Mandatory ridesharing could help clear up crowded highways, but the price to get there is too high. Plus, limiting travel means limiting the purchasing power of consumers which means limiting truck loads. Few of us will want to go out for a day of shopping when we’re stuck with a self-driving, ride-sharing van or car that’s obviously not our best bet for making that last-second dash through Starbucks’ drive-thru before making two—no, better make that three—last minute blitzes to big sales at our favorite stores. I mean…who gets to decide in the ridesharing pool that you’re going to suddenly bolt from Lowe’s and head back to the mall? Will you be penalized for being a ride-sharing hog? Will you have to resort to paying off some kid who’s figured out how to hack the car? Are there plans for an electric, ride-sharing pickup so that you can get a load of 2x4s?
Where I really see this heading is to something similar to China’s heavily regulated transportation system which is fueled by its social credit system. Thanks to facial recognition technology, the world’s second-strongest economy can keep a close eye on its people and more swiftly decide when someone has sinned against the state and thus limit or even suspend their traveling privileges. Mandatory ridesharing steers heavily in that direction. After all, who decides when you’ve made one too many runs for late night coffee? Who decides that your trip to the dentist for a toothache loses out to the guy who’s got a big meeting?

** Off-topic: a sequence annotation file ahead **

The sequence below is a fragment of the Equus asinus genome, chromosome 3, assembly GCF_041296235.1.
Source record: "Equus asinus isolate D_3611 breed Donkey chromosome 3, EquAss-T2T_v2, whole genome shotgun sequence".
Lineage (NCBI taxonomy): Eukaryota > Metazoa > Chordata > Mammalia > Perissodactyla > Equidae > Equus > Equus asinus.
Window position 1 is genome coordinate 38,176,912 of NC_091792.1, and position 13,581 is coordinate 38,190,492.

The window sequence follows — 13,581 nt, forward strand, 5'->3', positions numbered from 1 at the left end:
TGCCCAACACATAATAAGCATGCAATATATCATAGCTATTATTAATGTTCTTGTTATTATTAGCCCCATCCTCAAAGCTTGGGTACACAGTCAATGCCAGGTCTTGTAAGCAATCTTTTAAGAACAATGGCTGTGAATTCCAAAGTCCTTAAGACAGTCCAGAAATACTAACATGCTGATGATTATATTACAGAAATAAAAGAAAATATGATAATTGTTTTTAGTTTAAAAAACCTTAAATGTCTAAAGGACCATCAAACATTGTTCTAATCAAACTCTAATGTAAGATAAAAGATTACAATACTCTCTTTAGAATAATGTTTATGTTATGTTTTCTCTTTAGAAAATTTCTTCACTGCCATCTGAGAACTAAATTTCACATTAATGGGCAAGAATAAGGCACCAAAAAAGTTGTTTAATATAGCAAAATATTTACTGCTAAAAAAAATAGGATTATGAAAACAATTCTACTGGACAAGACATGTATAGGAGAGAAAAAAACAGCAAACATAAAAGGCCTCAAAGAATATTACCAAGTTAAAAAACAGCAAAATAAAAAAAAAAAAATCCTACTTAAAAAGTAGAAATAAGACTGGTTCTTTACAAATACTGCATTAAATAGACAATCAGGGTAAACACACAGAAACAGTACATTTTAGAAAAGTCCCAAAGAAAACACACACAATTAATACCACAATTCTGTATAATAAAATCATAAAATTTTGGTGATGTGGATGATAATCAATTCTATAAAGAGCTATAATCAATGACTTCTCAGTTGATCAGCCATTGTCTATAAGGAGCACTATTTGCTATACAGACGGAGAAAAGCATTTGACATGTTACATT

In “Asleep at the Wheel,” short story writer and novelist T.C. Boyle paints an interesting and disturbing world filled with autonomous fleet cars. Boyle, who knows human nature well, reveals a scene in which curious and dare-hungry kids attempt to overtake autonomous cars which proves stupid and tragic. Ultimately, it recalls the need for people to be in the driver’s seat—to captain their own destinies from Walmart to Washington, D.C.